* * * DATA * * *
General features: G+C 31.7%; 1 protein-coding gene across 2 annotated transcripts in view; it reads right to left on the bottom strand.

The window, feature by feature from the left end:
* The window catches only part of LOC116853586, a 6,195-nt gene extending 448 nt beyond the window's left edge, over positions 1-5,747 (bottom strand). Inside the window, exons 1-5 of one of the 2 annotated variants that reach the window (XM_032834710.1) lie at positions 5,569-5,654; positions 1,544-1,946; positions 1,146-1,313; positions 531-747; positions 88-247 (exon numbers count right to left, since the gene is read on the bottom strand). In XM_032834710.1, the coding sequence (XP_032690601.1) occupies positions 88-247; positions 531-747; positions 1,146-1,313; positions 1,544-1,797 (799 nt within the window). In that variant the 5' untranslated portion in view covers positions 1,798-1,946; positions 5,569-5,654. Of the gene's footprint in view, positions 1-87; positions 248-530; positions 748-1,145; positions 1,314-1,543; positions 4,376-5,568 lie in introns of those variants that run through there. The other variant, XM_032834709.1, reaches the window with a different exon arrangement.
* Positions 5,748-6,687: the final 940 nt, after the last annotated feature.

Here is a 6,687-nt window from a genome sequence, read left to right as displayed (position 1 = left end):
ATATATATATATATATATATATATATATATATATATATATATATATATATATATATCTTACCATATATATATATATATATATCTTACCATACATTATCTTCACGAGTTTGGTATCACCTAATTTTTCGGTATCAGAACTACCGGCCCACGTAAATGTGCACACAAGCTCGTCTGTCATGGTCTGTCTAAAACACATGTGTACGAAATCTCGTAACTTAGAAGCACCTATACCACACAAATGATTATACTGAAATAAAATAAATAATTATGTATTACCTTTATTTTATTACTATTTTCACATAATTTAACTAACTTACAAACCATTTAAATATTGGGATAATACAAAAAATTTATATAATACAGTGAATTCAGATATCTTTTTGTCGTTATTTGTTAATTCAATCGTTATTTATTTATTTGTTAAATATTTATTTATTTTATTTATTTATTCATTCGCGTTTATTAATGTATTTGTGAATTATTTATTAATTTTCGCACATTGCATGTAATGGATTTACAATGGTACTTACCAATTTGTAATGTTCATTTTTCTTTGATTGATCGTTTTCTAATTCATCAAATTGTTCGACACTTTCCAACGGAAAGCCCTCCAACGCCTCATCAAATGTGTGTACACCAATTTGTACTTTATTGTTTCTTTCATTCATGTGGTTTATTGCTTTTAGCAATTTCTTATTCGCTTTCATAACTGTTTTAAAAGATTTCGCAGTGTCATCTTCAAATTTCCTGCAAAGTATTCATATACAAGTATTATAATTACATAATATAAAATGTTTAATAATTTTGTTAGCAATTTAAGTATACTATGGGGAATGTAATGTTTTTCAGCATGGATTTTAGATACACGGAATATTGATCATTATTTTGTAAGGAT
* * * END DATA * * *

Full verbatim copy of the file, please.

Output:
General features: G+C 31.7%; 1 protein-coding gene across 2 annotated transcripts in view; it reads right to left on the bottom strand.

The window, feature by feature from the left end:
* The window catches only part of LOC116853586, a 6,195-nt gene extending 448 nt beyond the window's left edge, over positions 1-5,747 (bottom strand). Inside the window, exons 1-5 of one of the 2 annotated variants that reach the window (XM_032834710.1) lie at positions 5,569-5,654; positions 1,544-1,946; positions 1,146-1,313; positions 531-747; positions 88-247 (exon numbers count right to left, since the gene is read on the bottom strand). In XM_032834710.1, the coding sequence (XP_032690601.1) occupies positions 88-247; positions 531-747; positions 1,146-1,313; positions 1,544-1,797 (799 nt within the window). In that variant the 5' untranslated portion in view covers positions 1,798-1,946; positions 5,569-5,654. Of the gene's footprint in view, positions 1-87; positions 248-530; positions 748-1,145; positions 1,314-1,543; positions 4,376-5,568 lie in introns of those variants that run through there. The other variant, XM_032834709.1, reaches the window with a different exon arrangement.
* Positions 5,748-6,687: the final 940 nt, after the last annotated feature.

Here is a 6,687-nt window from a genome sequence, read left to right as displayed (position 1 = left end):
ATATATATATATATATATATATATATATATATATATATATATATATATATATATATCTTACCATATATATATATATATATATCTTACCATACATTATCTTCACGAGTTTGGTATCACCTAATTTTTCGGTATCAGAACTACCGGCCCACGTAAATGTGCACACAAGCTCGTCTGTCATGGTCTGTCTAAAACACATGTGTACGAAATCTCGTAACTTAGAAGCACCTATACCACACAAATGATTATACTGAAATAAAATAAATAATTATGTATTACCTTTATTTTATTACTATTTTCACATAATTTAACTAACTTACAAACCATTTAAATATTGGGATAATACAAAAAATTTATATAATACAGTGAATTCAGATATCTTTTTGTCGTTATTTGTTAATTCAATCGTTATTTATTTATTTGTTAAATATTTATTTATTTTATTTATTTATTCATTCGCGTTTATTAATGTATTTGTGAATTATTTATTAATTTTCGCACATTGCATGTAATGGATTTACAATGGTACTTACCAATTTGTAATGTTCATTTTTCTTTGATTGATCGTTTTCTAATTCATCAAATTGTTCGACACTTTCCAACGGAAAGCCCTCCAACGCCTCATCAAATGTGTGTACACCAATTTGTACTTTATTGTTTCTTTCATTCATGTGGTTTATTGCTTTTAGCAATTTCTTATTCGCTTTCATAACTGTTTTAAAAGATTTCGCAGTGTCATCTTCAAATTTCCTGCAAAGTATTCATATACAAGTATTATAATTACATAATATAAAATGTTTAATAATTTTGTTAGCAATTTAAGTATACTATGGGGAATGTAATGTTTTTCAGCATGGATTTTAGATACACGGAATATTGATCATTATTTTGTAAGGAT